My six month old daughter Sydney holding my sun conure "Lily".
Recently my sun conures Lily, Phoebe and Detka have been escaping from their cage and making surprise visits to me throughout the warehouse - they always seem to find me wherever I am! One of the feeders is broken on their cage, and other than the occasional piece of tape, I haven't bothered to fix it yet. I guess I kind of like the surprise visits! Although this visit was intentional, but still unplanned as far as including my daughter in it.
As much as I want to force the birds on her and be like, "LOVE THEM AS MUCH AS I DO, MY CHILD!!!" I have refrained from doing that, and actually been able to completely push it from my mind at all. But that doesn't mean I don't still totally want her to be an animal lover, love my birds like I do, and meet them. So as certain times show themselves appropriate for interaction, I am definitely taking advantage of them! This was one of those times.
The girls (my three conures) were hanging out on me and my daughter was playing in her play chair on the floor (like seen in the top photo - her legs reach through and she can move around a bit - though mostly backwards right now). The way my daughter looked at me and those moving balls of colorful feathers I just knew I HAD to take advantage of the excitement in her eye.
The conures and myself keeping an eye on my daughter who wanted to photo bomb and did.
Between the look of complete curiosity and happiness on my daughter's face and the overall playfulness and contentment of my conures, I knew the opportunity was there. This is the first big thing when it comes to socializing your birds - being able to read both parties equally so you know when the time is right, and when it's not. Being able to do that just comes from experience and learning subtle signs and body language.
Sydney wanting to pet/touch the sun conure and going for it!
Knowing that my daughter's reflexes and such aren't fully developed yet - meaning petting is not so gentle (we still say when she wants something she WIGGLES at it!) I knew I had to be in control of the situation more than usual so that the birds, as little as they are, didn't feel threatened or hit when she attempted to touch them. I held them just far enough away - and they were not interested in moving closer on their own so it was all on me to determine the right distance. I chose a distance where she felt like she was touching them and they felt just a bit uncomfortable with her lack of petting skills but not upset by it.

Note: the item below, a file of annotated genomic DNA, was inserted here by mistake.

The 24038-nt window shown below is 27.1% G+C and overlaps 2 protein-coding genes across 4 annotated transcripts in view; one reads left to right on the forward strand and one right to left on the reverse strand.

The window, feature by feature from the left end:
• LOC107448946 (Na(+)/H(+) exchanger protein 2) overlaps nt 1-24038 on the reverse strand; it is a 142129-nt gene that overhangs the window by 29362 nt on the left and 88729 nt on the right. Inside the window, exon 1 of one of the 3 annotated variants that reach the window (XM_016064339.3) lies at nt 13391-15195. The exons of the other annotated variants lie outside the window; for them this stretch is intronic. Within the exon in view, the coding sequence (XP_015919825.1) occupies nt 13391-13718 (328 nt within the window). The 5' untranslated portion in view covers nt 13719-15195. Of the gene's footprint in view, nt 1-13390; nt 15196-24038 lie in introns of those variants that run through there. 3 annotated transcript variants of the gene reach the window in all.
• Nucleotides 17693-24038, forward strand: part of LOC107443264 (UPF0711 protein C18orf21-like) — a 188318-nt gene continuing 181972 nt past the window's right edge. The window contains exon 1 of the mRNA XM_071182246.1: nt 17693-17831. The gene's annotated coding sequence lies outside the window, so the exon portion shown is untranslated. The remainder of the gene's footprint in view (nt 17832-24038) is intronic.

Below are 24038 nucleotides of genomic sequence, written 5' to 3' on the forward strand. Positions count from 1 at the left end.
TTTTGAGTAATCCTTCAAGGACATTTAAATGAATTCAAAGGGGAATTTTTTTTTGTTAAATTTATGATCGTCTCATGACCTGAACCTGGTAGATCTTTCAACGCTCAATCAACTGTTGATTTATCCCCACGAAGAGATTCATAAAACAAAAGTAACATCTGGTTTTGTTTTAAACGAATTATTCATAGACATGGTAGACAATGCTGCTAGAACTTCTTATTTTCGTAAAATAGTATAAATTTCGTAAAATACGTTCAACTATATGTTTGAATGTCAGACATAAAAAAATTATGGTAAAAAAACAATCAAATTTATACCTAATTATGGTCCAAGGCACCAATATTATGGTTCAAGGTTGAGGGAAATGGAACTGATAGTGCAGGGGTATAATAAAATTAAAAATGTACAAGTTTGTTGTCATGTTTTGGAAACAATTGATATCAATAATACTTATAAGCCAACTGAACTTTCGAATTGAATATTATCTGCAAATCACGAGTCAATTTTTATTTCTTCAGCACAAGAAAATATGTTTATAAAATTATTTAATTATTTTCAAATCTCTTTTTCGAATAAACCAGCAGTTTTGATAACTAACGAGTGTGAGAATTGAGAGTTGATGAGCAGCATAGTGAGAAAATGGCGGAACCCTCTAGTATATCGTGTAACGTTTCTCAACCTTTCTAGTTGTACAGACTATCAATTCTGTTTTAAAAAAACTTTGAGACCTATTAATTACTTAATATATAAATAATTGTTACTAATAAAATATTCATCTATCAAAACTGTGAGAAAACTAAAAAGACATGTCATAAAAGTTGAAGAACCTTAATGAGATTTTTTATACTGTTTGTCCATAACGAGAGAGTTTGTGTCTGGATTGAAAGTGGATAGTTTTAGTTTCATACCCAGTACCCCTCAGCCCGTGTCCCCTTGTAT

Then I spoke softly to Sydney, telling her how cute the conures are and how sweet they are, and asking her if she wanted to hold one. She was SO interested in what I was saying. I explained to her how I was going to hold her hand so that she could hold a conure on it and she listened soooo intently and complied perfectly. My sun conure Lily happily obliged...
Sydney holding my hand as I hold hers, explaining how she can hold the conure best.
After she got to hold Lily on her hand, she was SO happy! This was seriously her face immediately afterwards when I asked her how it was:
This face says THAT WAS FREAKING AWESOME, MOM.
I think I can confidently say this is the day I fell in love with my daughter. It was just amazing all the way around from her experience to mine, to my birds learning that she is OK as well. Not to the point where they would initiate contact which she would be too young for anyway, but to the point where if I am there to initiate it, they trust me enough to go with it. Just amazing. Love my birds. Love my daughter. I'm realistic enough to realize I can't control every interaction and keep it positive forever, but for as long as I can, I will... especially during this crucial introduction period.
For those of you that follow me more closely, you will notice I use the same techniques when introducing any of our birds to other people (such as at the pre-show in the circus when people wanted their photo with a bird on them) - holding people's arms, especially KIDS, is important because many people will get spooked no matter how confident they go into the experience - and drop their arm.
Plus, when you hold their arm it makes it so that the bird, if suddenly too uncomfortable, can easily make its way back onto you and feel immediately better and safe again without having to go to extremes of biting, screaming, flying, spooking, etc.
Article by Jamieleigh Womach. She has been working with parrots and toucans since the age of 17. She isn’t homeless but is home less than she prefers to be. She travels the world with her husband, daughter, and a flockful of parrots whom she shares the stage with.